The first component, the sound of the notes simply played together, is a property of the interaction of those frequencies in the ear. It isn’t dependent on the musical context in which it appears.
The sense of stability or instability, on the other hand, depends entirely on context. This sensation comes from the direction of the interval, which implies that the interval must start somewhere (the tonic or root) and end somewhere (the harmony note), so as to have a direction. One note is home base, the other is an excursion from that base.
Here a couple of examples to show the difference.
The perfect fifth is the most consonant interval on the lattice that actually involves a distance. (Octaves and unisons are more consonant, but on the lattice, they cover no distance at all — multiplying the frequency of a note by 1 gives a unison, which is of course the same note, and multiplying or dividing by two gives an octave, which, by a miraculous quirk of human perception, also sounds like the same note, harmonically.)
To make a fifth, you multiply by 3. You can then then multiply or divide by 2 at will, (which doesn’t add any distance) to put it in the octave you desire. The frequencies of the two notes in this video are related by a ratio of 3:2. There is no context, just the two notes sounding together.
This is clearly a consonant interval. There is a smoothness, a harmoniousness to the sound that I imagine would be perceived as such by anyone in the world. Two notes in a ratio of 3:2 will sound like that no matter what the context.
So how do stability and instability enter in? It happens when there is a reference note, which can be the tonic (the main key center around which everything is arranged), a root (a local tonal center that changes from chord to chord), or even a bass note, which, if it is not the root of the chord, shifts the harmonic feel of the chord.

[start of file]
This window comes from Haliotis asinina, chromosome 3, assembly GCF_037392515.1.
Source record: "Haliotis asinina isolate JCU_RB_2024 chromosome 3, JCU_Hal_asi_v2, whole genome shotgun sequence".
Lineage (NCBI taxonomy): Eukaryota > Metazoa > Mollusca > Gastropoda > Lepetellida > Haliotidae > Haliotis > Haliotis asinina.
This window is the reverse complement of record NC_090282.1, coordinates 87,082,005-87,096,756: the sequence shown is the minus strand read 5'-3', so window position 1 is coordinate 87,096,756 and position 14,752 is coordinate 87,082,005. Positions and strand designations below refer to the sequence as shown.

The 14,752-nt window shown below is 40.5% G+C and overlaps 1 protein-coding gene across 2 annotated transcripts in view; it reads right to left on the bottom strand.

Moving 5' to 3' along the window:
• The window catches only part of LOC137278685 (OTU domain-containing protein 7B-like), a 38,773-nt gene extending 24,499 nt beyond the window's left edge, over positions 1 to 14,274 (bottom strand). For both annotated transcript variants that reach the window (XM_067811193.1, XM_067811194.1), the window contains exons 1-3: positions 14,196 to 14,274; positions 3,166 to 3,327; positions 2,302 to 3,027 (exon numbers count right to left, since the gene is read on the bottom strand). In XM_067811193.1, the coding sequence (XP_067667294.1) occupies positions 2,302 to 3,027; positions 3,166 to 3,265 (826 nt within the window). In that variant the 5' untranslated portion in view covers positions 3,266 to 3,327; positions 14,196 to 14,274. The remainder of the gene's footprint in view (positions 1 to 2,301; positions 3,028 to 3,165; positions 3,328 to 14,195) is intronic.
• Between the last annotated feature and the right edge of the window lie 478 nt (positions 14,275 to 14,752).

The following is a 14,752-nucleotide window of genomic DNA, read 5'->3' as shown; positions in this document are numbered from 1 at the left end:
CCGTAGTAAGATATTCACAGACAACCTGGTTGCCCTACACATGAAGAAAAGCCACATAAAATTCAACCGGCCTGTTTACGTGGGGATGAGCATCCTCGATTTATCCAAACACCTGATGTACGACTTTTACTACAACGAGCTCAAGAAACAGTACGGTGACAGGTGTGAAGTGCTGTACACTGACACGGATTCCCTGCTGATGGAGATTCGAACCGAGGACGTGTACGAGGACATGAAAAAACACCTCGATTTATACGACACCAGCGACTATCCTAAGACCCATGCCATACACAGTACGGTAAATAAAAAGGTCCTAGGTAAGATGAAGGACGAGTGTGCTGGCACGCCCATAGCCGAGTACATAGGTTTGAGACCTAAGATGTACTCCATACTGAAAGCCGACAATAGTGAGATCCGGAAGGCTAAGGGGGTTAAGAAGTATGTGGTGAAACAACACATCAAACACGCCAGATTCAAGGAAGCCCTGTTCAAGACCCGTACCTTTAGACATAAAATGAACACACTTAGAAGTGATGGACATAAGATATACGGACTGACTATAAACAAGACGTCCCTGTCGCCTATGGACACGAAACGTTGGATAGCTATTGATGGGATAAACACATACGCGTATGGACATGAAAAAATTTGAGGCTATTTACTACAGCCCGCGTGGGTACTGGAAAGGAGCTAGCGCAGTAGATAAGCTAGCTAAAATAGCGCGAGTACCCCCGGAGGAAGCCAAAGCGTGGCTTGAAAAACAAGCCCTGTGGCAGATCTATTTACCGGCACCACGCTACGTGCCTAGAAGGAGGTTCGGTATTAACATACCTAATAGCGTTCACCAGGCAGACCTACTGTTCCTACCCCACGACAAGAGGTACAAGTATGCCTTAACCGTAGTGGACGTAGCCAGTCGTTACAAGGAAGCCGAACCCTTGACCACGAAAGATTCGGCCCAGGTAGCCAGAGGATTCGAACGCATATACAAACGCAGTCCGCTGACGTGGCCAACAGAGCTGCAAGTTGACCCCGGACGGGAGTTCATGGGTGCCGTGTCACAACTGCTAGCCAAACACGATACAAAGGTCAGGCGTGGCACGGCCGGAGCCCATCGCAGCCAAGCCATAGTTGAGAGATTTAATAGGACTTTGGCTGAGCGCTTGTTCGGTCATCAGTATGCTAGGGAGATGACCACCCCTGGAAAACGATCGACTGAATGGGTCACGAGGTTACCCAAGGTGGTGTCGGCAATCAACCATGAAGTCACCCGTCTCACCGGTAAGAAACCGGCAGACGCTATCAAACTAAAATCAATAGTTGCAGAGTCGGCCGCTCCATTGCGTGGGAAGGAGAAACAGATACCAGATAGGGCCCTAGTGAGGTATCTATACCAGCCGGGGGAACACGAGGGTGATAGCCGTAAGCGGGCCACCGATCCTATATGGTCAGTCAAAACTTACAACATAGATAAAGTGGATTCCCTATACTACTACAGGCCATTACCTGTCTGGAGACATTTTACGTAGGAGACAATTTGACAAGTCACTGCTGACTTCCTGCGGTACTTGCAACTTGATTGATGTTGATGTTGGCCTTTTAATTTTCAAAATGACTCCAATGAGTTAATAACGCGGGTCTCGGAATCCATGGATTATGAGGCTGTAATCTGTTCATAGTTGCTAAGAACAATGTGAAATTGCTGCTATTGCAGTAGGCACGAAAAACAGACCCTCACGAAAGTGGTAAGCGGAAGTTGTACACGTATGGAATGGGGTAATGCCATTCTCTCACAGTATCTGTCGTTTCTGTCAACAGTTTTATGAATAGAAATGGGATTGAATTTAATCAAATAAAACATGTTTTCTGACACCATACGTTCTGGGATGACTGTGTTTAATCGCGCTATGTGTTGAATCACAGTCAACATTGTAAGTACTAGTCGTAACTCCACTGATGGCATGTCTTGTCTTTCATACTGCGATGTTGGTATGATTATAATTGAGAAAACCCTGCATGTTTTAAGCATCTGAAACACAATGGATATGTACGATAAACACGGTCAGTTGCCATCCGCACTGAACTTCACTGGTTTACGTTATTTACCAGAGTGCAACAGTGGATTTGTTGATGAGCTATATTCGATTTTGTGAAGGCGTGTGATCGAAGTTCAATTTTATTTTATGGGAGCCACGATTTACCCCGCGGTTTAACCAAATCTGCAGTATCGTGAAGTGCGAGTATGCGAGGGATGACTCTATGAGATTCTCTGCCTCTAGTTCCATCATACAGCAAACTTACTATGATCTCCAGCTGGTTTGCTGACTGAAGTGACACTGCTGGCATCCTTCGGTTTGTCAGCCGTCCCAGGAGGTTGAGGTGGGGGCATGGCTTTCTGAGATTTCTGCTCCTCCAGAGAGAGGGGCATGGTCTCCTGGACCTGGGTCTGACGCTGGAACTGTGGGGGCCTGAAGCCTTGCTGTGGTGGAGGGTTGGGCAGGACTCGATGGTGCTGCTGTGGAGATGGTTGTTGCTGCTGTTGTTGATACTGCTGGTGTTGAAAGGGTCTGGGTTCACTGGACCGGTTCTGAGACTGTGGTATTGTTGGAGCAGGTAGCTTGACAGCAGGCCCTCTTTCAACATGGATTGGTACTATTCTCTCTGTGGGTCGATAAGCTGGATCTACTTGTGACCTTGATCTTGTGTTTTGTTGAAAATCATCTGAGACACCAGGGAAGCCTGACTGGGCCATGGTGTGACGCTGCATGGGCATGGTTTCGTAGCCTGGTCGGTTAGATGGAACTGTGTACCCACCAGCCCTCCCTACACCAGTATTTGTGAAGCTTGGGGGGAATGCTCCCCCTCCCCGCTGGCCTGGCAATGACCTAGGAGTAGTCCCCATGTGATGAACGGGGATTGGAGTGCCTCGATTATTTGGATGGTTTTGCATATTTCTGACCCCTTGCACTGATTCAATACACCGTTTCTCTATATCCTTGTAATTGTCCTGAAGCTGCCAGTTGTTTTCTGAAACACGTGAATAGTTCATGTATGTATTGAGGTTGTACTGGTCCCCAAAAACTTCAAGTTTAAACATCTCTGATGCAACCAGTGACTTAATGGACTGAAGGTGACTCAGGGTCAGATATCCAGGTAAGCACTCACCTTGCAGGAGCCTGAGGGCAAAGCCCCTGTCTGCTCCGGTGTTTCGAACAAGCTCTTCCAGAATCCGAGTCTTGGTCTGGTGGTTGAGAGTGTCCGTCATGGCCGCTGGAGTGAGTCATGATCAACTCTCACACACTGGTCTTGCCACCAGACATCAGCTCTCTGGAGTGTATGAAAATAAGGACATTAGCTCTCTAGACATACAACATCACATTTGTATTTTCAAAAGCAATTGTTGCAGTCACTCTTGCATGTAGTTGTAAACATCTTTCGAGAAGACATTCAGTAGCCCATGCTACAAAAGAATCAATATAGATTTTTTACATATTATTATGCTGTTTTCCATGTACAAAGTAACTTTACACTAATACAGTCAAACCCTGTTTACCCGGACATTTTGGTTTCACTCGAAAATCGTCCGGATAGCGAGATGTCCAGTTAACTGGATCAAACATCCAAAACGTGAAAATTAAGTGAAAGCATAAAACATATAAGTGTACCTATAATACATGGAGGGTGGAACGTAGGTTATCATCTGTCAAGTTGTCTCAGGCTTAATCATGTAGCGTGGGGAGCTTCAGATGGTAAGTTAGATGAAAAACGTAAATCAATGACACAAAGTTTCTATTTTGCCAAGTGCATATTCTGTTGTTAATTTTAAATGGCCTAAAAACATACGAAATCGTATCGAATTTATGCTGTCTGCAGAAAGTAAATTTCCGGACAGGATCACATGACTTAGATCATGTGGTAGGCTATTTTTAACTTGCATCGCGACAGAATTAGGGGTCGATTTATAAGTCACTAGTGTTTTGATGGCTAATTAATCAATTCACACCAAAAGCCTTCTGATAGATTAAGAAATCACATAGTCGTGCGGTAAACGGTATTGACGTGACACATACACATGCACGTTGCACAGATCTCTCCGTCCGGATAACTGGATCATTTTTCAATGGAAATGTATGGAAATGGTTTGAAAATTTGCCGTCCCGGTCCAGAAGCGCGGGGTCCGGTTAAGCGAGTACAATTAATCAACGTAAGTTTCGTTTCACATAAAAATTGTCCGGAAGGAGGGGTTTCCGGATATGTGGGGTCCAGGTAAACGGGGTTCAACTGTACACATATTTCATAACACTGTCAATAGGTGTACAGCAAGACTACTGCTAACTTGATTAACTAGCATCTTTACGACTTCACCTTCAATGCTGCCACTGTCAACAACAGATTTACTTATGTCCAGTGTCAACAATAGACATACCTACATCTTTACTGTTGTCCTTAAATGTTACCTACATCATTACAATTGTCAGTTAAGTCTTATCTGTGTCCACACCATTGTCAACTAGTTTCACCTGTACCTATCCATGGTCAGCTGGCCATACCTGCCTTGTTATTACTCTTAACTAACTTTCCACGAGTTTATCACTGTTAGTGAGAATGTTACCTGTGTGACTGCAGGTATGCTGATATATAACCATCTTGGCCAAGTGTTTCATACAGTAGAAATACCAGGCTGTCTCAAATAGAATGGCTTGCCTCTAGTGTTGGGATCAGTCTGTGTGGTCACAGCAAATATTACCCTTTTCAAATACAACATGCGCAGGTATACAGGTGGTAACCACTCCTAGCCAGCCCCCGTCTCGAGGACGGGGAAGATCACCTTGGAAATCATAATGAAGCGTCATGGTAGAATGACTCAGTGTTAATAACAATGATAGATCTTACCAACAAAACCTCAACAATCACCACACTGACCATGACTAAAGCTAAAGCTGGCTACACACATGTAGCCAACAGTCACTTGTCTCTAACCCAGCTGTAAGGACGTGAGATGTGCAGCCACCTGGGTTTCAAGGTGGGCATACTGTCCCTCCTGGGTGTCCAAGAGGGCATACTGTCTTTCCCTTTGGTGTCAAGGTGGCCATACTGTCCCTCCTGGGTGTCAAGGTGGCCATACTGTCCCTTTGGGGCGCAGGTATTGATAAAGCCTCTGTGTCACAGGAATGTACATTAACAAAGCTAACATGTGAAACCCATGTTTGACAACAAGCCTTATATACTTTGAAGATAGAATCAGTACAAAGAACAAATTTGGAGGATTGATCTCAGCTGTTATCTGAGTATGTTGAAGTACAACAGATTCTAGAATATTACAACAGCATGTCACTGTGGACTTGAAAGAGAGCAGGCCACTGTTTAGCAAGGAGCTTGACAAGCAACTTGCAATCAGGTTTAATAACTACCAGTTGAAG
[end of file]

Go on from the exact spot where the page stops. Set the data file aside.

The music in this next video establishes that the tonal center is the 1, and then introduces the 1-5 interval.
The interval sounds stable; the ear does not crave a change. There is resolution.
In the next video, the music establishes a new tonal center in the ear. Now it sounds like the 5 is home. Listen to what happens when I introduce the very same 1-5 interval:
The interval is exactly the same, and the effect is quite different. There is tension. Something’s gotta move!
I can make this point more clearly by resolving the tension. Hear the unfinished quality, and how it resolves?
In the first video, home base is the 1, and the 5 is an overtonal note — that is, it is generated by multiplying the home note by 3. It sounds restful and stable.
In the second video, the tonal center is the 5, and the 1 is reciprocal, that is, it is generated by dividing by 3.
So the same exact interval can be stable or unstable according to harmonic context, even though the “degree of roughness” is the same. That’s why I think Wikipedia’s two-part definition is referring to two different things, which should be thought of separately.
Almost all Western music, including my own, lives in the world of tonal harmony. This means:
There can be, and usually are, multiple notes playing at the same time.
There is a key center, or tonic, around which the notes are arranged. The tonic doesn’t always sound — it’s an intangible presence, the home from which you leave on your harmonic journey, and to which you will hopefully return.
The multiple notes can have different functions:
Roots are the fundamental notes of chords. A G chord has its root on G. Roots are local centers that move the ear around the lattice as they change.
Harmonies flesh out the chord. In a G major chord, the harmony notes are B and D. They stake out more lattice territory and add definition to the chord. Is it a G major, minor, seventh? The harmonies establish this.